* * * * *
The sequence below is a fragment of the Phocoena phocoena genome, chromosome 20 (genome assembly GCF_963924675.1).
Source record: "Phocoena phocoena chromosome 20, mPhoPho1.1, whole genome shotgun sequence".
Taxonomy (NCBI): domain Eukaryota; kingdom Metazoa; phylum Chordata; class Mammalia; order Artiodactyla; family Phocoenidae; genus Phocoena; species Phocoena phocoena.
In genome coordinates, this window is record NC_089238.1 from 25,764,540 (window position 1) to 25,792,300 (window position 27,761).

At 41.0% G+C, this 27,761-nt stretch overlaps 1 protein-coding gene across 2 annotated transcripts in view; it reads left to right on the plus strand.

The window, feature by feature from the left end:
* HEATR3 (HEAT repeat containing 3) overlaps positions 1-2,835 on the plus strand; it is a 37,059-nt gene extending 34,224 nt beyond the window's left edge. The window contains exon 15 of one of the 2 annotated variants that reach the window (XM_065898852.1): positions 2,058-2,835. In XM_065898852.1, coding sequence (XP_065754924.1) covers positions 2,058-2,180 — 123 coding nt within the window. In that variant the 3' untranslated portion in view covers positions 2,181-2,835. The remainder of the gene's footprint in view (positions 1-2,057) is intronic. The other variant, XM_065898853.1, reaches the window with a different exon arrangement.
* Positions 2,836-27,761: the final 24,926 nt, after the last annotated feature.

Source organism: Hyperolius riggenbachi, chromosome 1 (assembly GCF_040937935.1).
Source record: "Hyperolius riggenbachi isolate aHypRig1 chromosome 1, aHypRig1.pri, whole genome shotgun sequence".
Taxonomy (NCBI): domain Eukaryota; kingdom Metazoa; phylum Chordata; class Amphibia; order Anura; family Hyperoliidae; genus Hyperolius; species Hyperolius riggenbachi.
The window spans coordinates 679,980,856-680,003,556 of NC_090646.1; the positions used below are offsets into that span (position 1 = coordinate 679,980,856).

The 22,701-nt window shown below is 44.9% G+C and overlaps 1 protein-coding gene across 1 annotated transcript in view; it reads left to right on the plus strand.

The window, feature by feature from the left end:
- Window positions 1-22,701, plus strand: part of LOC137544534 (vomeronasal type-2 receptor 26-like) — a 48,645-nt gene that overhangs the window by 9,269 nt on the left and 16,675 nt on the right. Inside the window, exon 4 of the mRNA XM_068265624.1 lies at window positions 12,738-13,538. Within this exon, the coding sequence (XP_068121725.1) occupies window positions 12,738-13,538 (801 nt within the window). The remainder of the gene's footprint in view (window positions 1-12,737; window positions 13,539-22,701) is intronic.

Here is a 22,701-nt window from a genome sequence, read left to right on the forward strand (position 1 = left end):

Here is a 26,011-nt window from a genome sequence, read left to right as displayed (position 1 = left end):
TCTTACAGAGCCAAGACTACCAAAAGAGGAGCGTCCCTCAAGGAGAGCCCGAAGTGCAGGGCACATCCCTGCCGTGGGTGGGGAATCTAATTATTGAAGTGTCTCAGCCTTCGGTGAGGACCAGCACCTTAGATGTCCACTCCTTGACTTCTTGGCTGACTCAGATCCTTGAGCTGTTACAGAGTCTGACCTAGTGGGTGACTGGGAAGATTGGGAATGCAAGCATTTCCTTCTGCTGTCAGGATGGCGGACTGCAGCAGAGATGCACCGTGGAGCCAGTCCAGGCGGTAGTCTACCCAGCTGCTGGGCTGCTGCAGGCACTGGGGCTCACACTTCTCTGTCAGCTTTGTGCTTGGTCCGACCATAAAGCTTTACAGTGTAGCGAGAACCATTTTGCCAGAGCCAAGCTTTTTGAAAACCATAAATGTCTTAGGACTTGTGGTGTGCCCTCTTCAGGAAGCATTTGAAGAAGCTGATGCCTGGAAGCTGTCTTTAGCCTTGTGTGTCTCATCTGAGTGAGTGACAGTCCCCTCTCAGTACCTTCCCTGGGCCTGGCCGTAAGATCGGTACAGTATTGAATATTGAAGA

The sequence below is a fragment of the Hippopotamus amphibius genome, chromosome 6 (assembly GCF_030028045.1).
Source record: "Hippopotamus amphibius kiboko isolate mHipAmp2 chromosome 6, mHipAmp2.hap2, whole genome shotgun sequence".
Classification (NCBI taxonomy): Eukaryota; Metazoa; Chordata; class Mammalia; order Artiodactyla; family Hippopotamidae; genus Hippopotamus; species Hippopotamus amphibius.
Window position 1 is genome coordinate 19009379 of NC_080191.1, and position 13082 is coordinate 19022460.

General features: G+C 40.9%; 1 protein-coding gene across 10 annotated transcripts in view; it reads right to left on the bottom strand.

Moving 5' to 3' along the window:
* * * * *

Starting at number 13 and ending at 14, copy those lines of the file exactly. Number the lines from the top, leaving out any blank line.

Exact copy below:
The 22,701-nt window shown below is 44.9% G+C and overlaps 1 protein-coding gene across 1 annotated transcript in view; it reads left to right on the plus strand.

The window, feature by feature from the left end: